Tuesday 10 June 2014

Actor-Network Theory in theory and in practice

Perhaps in theory actor-network theory neglects human reflexivity; in practice, however, ANT accounts are full of fully reflexive humans all reflexively reflecting in their own ways. Mol's The Body Multiple is a paragon of self-awareness and empathy. Latour's Aramis is replete with engineers agonising over engineering, politicians opportunistically politicking, etc. In Gomart and Hennion's A Sociology of Attachmenteven drug addicts aren't reducible to their vice; their vice, instead, provokes instances of subjectivation.
[G&H] reveal a subtle interweaving between being abandoned to an external power and the virtuosity of practices, of manual, and of social skills. The user passes between active and passive. That is, between 'I am manipulated' (because I agree to it) and 'I manipulate' (an object which is stronger than myself). (p.243)
There are no more 'network dopes' than there are 'cultural' ones.

And so on and so on.

Nowhere are human beings reduced to being mere 'mouth pieces' of networks; however, the mere fact that humans have reflexive self-awareness isn't allowed to be the be all and end all, the thing that separates humans from other things so fundamentally that they have to be dealt with in separate chapters or with distinct conceptual vocabularies.

Where does that craving for a kind of ontological cordon – a prophylactic for humanness, an agency-shield – come from? It can only come from the fear of automata, the belief in beings that are pure clockwork and simply reproduce their constitutive causes without alteration. ANT dismisses this as a possibility and so the lack of human agency is never really an issue, at least not a priori.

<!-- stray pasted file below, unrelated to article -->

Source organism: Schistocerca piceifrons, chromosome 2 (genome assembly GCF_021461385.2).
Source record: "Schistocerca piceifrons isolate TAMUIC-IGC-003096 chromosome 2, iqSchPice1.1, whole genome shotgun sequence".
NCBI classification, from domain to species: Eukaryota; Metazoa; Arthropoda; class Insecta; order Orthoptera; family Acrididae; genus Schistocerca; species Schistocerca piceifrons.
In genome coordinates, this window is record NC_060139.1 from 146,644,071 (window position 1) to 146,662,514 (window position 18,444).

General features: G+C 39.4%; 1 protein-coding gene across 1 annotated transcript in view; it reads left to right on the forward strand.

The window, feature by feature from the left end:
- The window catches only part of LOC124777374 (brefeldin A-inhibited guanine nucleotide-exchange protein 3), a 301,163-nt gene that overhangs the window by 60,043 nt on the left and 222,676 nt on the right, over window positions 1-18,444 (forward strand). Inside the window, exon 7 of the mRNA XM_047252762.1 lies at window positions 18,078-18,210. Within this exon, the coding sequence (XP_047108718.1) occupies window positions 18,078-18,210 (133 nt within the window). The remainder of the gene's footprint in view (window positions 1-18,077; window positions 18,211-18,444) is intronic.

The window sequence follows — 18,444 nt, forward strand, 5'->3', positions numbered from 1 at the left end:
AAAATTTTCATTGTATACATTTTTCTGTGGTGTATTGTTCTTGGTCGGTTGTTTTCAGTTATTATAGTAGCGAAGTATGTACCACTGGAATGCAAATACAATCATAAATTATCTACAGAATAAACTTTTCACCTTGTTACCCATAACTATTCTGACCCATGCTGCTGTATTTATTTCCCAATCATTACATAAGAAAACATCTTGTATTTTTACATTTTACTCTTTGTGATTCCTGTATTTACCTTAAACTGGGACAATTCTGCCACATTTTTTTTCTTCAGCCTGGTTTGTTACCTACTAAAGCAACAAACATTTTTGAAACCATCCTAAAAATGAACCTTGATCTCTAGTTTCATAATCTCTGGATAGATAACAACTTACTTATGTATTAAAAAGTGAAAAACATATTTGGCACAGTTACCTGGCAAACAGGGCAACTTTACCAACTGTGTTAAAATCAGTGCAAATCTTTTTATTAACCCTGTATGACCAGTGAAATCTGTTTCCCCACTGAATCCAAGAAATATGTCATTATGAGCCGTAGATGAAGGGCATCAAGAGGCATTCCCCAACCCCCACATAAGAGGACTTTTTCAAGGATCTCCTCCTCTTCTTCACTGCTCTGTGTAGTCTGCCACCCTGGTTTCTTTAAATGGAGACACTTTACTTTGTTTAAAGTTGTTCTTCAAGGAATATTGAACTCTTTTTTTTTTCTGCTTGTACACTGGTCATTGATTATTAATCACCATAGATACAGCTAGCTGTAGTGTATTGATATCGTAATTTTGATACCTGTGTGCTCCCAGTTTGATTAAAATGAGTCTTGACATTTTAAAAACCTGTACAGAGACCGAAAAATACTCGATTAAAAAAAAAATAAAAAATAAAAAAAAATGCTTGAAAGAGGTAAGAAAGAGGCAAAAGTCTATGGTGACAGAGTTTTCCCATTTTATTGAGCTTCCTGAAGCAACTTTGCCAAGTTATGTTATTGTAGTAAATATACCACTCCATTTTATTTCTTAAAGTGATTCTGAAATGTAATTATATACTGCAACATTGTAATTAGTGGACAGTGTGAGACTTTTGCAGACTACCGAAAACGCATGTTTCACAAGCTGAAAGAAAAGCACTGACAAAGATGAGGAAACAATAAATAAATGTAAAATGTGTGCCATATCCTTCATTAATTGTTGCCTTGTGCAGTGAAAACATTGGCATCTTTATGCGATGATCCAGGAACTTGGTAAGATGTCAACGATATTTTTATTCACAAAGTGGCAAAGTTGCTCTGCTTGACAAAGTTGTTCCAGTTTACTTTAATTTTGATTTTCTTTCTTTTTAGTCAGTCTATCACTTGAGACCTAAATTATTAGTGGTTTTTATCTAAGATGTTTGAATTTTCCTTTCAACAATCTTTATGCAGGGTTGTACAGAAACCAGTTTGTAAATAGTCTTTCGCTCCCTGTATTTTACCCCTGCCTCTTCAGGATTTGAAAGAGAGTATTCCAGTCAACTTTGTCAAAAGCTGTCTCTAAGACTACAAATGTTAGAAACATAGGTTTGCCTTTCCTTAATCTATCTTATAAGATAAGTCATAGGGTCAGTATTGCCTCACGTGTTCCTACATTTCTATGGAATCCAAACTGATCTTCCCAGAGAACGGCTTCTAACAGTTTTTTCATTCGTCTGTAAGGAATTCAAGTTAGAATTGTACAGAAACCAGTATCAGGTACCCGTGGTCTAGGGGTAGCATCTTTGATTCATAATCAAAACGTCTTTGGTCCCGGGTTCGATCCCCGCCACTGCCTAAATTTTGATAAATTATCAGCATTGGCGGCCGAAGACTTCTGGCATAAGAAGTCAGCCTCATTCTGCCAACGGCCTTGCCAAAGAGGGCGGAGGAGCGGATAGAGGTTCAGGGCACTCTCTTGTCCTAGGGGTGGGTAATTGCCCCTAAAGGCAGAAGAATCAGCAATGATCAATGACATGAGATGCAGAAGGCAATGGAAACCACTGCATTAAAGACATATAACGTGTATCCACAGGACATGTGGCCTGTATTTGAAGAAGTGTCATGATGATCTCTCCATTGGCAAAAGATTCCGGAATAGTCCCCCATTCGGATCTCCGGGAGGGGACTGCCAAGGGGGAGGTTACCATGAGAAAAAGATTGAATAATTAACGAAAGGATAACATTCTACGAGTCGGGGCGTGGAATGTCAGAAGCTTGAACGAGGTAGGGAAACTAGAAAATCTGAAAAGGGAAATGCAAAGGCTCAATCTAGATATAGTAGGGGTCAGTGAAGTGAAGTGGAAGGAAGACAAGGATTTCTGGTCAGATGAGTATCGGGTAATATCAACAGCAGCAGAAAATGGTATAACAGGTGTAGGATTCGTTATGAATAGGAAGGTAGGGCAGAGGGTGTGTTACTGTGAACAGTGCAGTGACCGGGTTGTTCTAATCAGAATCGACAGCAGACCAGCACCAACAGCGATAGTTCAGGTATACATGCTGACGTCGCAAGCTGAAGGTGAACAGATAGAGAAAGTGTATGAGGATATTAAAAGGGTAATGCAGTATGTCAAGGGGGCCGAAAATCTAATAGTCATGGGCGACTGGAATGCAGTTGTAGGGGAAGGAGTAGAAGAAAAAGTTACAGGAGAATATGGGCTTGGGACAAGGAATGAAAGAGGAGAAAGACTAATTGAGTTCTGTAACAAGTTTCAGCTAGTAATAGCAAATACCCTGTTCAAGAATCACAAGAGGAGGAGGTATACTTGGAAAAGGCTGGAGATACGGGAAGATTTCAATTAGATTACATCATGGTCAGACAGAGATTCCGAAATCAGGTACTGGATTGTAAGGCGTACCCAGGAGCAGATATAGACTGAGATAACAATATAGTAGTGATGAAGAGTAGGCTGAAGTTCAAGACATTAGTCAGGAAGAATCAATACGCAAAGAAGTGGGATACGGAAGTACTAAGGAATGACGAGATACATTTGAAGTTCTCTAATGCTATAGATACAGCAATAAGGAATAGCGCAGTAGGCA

Certainly people are repressed but always in particular times, in particular places and always by particular networks. If something or someone is without agency (and for a human this must mean that they are incapable of understanding what it is that they are doing) then this is something remarkable that must be explained, it isn't something that justifies letting nature bifurcate all over again.

If you are convinced that human beings are engulfed in totalitarian social structures that threaten to drown them in determination then it makes sense to worry endlessly about reflexivity and to make it the alpha and omega of your sociology. If, however, you grant everything agency (of whatever sort and of whatever strength and intensity) as a matter of course and then proceed to understand the meshing of these infinitely variegated agencies in concrete situations then this never becomes a problem since the presence or absence of any kind of freedom is always explained by concrete forces deployed in the case at hand.

In short, actor-network theorists routinely deal with human reflexivity, they just don't make a big song and dance about it.

The above tenets are, of course, entirely questionable and open to criticism; however, unless ANT is criticised for what it does rather than what its humanist critics like to think that it does we'll never get anywhere with anything.

ANT deserves to be critiqued – but it deserves to be critiqued well.

Sunday 8 June 2014

'What is space?'